UK Ruling Confirms Peabody’s Right to Speak on Energy Poverty Issues
Editor’s note: This article was originally published to the ACC’s online magazine website (www.acclive.com) in October, 2014. It has been moved to the Coalblog as part of our redesign of our online publications.
A recent Bloomberg news piece attempted to paint a UK Advertising Standards Authority (ASA) ruling as a setback for energy producer Peabody Energy. However, when one takes a moment to read the full article, it is clear that Peabody won a clear and convincing victory in this case.
A complaint from the World Wildlife Fund (WWF) asserted that Peabody’s recent “Advanced Energy for Life” advertisement, which referred to “today’s advanced clean coal technologies” was misleading. In it’s ruling on the complaint, the ASA ruling claimed that “consumers were likely to interpret the advertisement as a claim that ‘clean coal’ processes don’t produce carbon dioxide or other emissions.” The ASA ruling required that the advertisement be changed before it could be run again.
ASA’s overwrought fears about the intelligence of UK readers notwithstanding, Peabody was able to silence WWF claims of an environmental victory by simply adding a footnote to the advertisement and re-releasing it to the public. The new footnote explains how the term “clean coal” was first used by the U.S. Congress and that both Japan and China recognize clean coal technologies as key aspects of their overall energy strategies. The footnote also states that clean coal technologies “reduce key power plant emissions of sulfur dioxide, nitrogen oxides, particulate matter, and mercury, and that they are in broad use globally and are commercially available,” thereby addressing both the ASA and WWF’s concerns.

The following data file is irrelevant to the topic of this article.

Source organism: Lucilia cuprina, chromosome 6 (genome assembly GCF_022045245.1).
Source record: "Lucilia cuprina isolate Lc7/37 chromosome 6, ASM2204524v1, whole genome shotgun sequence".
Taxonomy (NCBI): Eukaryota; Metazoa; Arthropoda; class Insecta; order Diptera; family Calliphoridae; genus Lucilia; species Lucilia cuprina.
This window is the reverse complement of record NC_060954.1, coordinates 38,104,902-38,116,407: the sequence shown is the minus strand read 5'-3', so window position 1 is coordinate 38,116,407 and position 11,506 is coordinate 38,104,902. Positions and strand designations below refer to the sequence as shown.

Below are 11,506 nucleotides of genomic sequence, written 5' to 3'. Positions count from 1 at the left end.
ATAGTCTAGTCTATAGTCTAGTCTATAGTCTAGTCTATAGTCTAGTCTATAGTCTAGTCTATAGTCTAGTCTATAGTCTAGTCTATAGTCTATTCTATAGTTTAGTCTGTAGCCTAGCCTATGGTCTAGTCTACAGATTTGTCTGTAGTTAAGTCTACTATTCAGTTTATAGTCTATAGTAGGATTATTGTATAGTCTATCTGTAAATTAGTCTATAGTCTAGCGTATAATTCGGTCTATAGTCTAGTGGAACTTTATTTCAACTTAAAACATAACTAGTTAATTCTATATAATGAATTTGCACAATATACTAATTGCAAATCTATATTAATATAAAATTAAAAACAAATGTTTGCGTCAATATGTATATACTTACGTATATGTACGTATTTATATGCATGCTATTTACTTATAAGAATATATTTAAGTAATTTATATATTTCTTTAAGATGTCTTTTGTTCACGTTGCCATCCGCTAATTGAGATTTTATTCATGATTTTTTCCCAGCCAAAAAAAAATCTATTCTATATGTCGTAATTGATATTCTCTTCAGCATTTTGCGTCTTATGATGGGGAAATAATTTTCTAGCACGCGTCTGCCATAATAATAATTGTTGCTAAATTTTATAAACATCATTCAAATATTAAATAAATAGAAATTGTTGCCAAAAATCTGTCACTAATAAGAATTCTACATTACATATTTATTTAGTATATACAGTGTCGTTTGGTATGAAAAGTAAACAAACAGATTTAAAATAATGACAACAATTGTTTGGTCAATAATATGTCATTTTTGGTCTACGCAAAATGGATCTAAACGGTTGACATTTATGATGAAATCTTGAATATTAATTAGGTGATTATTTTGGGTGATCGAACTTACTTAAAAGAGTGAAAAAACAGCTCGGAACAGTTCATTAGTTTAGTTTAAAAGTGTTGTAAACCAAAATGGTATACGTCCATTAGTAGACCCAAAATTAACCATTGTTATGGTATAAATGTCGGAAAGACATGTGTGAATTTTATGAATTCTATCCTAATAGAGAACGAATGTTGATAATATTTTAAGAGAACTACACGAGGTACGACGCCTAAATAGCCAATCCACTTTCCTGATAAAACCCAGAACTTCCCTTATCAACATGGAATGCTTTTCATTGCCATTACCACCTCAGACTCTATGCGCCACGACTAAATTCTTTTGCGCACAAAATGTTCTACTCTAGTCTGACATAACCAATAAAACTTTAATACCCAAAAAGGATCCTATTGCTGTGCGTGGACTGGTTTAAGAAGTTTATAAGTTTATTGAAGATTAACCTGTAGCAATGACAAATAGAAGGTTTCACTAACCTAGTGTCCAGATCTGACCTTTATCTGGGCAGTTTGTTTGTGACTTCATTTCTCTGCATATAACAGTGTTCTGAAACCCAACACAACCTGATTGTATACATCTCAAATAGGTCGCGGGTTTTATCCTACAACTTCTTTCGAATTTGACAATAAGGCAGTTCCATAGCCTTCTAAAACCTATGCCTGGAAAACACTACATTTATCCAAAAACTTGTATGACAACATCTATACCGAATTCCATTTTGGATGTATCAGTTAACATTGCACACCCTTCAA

But that wasn’t the end of Peabody’s victory in this case. The ASA’s ruling wholly rejected WWF’s other two complaints that Peabody’s claim that “energy poverty … (is) the world’s number one human and environmental crisis” and that Peabody somehow ignored the environmental impacts of using coal.
While WWF marketing staff attempted to paint the ASA ruling one the first complaint as a victory, the reality is that, with the minor change to their ad, Peabody was better able to educate billions of readers about the key role of clean coal technologies in providing affordable, abundant, reliable, and cleaner energy to the world. The ASA ruling also upheld Peabody’s right to explain to the public the damage caused by unreliable access to electricity and the essential role that coal plays in providing clean, modern electricity that improves the quality and longevity of lives of billions of people across the planet.
Any way that you look at this ASA ruling, it was a clear victory for Peabody’s efforts to get balanced and accurate information on coal-fueled energy out to the world.
Kudos to Peabody for their work in this area. Click here to download the full advertisement.